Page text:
There are 16 sale pens in all for pigs, and large brick slaughter house for dressing pork with two coppers capable of holding 200 gal hot water each. As many as 150 pigs have been dressed in one day. At any rate 300 pigs can be put through the mill in this department, but the average per day slaughtered (very few Jewish families now reside in Hobart) is from 20 to 30.

Mr Rheuben was not very long in office as superintendent of the slaughter house when the Corporation took a very wise step in erecting 27 pigstyes capable of holding 540 pigs, namely, 25 in each pen. This department beats anything of the kind in Australasia and reflects great credit on the alderman who introduced the project to the council. I fancy he must have been a butcher who knew more about his business than the average proprietor of a newspaper knows about picking up type. This piggery, which is equal to anything of the kind south of the line, stands on an area of 981 square yards, and is asphalted, while the pens are floored with concrete. This branch of the abattoirs, I must confess, has all the best of it. Fronting these pens, aud within 40yds, are the beautiful waters of the Derwent. On the day of my visit a refreshing sea breeze was blowing and everything smelled clean and healthy.

Many people in Australasia, and especially in New Zealand and Queensland, fancy Tasmania cannot produce a sufficient number of cattle and sheep for home consumption. I must confess I was under this impression myself until figures proved to me the fallacy of the idea. So that my readers may depend upon facts, I submit the official return of stock slaughtered at the public slaughter house Hobart, during the year ending December 1887.

Stock Slaughtered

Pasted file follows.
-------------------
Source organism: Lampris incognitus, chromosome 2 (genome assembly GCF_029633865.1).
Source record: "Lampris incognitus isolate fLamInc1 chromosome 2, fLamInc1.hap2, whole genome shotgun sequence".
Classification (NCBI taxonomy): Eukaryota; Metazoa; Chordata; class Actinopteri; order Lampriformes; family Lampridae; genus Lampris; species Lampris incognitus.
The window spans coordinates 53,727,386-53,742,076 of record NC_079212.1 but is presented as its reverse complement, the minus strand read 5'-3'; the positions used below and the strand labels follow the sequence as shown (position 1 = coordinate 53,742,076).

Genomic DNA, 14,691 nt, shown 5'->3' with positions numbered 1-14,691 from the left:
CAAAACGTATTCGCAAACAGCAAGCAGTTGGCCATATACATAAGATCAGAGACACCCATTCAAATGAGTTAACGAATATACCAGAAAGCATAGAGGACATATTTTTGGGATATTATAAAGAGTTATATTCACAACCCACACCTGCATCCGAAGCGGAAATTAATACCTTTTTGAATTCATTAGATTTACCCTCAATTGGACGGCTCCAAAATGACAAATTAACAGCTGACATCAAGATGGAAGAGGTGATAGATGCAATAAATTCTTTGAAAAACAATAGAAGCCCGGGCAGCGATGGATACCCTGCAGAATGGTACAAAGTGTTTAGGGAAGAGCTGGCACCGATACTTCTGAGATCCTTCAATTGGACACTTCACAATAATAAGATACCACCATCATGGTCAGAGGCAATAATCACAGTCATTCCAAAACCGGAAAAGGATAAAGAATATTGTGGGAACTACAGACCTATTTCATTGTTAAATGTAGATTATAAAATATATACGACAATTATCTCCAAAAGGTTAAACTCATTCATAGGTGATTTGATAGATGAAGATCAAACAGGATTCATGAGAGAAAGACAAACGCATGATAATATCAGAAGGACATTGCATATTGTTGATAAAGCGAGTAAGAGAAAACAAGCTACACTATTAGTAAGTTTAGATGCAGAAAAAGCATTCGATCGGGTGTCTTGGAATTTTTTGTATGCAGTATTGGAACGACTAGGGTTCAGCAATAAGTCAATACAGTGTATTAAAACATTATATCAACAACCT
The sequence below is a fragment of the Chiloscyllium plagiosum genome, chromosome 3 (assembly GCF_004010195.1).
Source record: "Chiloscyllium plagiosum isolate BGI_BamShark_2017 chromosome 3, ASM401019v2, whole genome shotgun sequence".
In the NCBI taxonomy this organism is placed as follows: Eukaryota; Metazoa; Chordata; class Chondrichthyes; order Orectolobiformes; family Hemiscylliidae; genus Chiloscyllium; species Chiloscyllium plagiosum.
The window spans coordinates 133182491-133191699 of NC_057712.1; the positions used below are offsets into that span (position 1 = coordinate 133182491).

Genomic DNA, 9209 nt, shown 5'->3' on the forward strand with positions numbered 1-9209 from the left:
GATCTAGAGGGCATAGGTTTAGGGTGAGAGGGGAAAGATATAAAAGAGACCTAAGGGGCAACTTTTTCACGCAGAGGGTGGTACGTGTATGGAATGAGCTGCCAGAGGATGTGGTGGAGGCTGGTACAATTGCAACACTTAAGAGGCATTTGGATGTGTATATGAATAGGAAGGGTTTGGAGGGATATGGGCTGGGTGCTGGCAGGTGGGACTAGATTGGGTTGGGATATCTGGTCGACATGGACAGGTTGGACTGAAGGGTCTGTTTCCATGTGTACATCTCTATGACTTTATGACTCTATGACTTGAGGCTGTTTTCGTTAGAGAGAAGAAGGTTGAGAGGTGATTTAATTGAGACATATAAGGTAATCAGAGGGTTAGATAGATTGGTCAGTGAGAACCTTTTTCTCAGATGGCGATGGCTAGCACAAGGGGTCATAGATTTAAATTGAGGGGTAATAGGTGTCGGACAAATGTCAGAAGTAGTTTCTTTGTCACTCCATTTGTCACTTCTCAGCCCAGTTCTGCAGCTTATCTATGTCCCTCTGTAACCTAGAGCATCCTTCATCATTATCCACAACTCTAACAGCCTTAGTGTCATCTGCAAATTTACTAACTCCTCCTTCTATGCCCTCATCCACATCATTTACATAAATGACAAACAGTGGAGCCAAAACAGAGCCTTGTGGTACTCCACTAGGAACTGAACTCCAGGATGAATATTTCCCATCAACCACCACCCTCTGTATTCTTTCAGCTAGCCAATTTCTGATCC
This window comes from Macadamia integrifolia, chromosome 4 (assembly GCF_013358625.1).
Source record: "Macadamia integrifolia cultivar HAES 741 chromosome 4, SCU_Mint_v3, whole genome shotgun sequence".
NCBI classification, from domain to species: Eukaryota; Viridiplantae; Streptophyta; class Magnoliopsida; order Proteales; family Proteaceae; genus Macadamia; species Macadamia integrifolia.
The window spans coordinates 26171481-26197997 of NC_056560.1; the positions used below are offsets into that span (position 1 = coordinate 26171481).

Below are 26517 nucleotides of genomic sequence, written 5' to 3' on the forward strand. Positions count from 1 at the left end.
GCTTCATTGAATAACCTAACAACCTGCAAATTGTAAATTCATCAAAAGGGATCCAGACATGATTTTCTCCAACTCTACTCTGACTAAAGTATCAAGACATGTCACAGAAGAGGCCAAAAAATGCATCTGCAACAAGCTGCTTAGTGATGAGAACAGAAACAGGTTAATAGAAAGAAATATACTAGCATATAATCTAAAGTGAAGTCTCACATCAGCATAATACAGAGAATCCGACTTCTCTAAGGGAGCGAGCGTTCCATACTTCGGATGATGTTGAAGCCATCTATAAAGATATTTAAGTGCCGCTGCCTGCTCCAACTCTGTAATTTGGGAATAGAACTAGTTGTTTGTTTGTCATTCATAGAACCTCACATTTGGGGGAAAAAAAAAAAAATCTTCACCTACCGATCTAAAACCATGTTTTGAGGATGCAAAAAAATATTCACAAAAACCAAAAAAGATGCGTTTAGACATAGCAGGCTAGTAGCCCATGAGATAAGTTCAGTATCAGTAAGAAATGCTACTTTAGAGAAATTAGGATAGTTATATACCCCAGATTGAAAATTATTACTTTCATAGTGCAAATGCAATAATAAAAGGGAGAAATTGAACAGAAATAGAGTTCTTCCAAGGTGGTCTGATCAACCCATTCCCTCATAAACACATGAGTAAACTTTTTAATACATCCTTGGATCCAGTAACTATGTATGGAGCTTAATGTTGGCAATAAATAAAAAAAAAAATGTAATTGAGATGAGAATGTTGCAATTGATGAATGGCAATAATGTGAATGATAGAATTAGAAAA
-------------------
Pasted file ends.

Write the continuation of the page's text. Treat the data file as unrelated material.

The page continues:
Cattle ; Colonial, 2785 ; imported, 1758.
Sheep ; Colonial, 27,380 ; imported, 22,855,
Lambs ; Colonial, 13,652 ; imported, 1626.
Colonials ; Calves, 491 ; pigs, 8626.
Nearly all the imported cattle are from New South Wales — hardly any from New Zealand. The greatest number of imported sheep are from the Victorian side.


After carefully inspecting the establishment, we made our way round to Mr Thomas Westbrook, auctioneer, who was disposing of some cattle which had only a few days before arrived from New Zealand. I was really astonished at the low prices these cattle brought, and questioned myself: Does it pay to send cattle from Queensland, New South Wales, and New Zealand ?. From the statistics I have before me, and the wretched prices brought by the New Zealanders, I cannot help concluding that it does not. How can the South Island of New Zealand compete against New South Wales; which is scarcely a third of the distance off. Facts speak for themselves, and therefore I submit to my readers the Superintendent's and Inspector of Stock's report, which he has kindly allowed me to publish. Strange to say, for the year ending 31st December 1887, out of the 29,369 sheep imported to Tasmania and sold, only 22,855 were slaughtered. I would like to know what became of the rest. There is no doubt Tasmanian butchers prefer foreign cattle to their own, for you will find in Mr Rheuben's two reports that there were 1824 cattle imported, 1758 of which were slaughtered. The following is a return of stock sold at the public slaughter house, Hobart, dating the year ending 31st day of December 1887.

Stock Sold.
Cattle ; Colonial, 2299 ; imported, 1824.
Sheep ; Colonial, 19,307 ; imported, 29,369.
Lambs ; Colonial, 6042 ; imported, 2192.
Colonials ; Calves, 159 ; pigs, 4679.